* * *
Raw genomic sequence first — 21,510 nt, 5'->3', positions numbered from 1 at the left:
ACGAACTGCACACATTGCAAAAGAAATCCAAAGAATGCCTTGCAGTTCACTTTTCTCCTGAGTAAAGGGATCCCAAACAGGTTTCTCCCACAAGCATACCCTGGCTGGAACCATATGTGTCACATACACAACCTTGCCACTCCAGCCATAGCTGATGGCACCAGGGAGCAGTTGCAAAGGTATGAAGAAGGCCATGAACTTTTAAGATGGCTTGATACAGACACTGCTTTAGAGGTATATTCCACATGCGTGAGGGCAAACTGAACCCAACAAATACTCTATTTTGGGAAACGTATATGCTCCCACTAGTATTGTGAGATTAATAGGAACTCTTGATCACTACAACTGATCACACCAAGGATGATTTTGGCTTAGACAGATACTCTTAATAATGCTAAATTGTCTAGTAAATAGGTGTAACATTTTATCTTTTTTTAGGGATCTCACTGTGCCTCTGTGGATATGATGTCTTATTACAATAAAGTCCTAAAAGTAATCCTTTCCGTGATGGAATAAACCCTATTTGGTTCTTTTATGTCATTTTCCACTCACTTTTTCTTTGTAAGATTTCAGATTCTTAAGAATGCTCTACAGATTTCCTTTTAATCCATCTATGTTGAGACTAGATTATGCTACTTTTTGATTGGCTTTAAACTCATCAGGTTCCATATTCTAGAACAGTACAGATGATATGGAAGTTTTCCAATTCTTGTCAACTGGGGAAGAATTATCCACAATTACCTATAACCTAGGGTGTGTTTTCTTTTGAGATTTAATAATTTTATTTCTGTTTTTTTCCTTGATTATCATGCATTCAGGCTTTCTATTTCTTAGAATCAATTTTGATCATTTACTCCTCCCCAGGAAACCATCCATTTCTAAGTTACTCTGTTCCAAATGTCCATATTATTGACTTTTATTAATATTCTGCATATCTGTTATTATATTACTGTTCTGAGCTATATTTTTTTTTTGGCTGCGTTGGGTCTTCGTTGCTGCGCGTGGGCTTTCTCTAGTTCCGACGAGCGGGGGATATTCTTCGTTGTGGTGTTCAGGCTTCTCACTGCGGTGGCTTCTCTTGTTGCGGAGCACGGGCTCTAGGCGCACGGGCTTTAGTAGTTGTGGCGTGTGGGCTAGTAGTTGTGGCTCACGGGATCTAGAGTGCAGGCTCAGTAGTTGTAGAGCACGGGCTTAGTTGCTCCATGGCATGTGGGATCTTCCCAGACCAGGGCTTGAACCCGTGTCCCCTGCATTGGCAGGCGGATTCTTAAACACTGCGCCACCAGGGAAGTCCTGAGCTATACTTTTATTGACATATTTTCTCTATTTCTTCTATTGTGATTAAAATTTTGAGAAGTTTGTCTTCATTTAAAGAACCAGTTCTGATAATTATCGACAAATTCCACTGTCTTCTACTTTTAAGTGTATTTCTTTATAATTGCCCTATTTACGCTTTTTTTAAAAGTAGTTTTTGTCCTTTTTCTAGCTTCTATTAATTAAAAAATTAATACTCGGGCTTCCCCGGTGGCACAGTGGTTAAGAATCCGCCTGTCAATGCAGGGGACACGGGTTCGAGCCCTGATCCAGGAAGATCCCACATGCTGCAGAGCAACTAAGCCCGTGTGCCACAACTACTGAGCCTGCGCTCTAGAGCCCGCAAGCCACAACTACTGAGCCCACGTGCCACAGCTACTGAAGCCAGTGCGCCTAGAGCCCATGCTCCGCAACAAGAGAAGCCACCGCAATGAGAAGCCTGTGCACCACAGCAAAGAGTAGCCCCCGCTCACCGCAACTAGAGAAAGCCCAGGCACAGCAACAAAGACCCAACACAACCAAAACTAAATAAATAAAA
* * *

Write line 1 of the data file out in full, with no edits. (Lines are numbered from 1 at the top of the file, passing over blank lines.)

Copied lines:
Raw genomic sequence first — 21,510 nt, 5'->3', positions numbered from 1 at the left: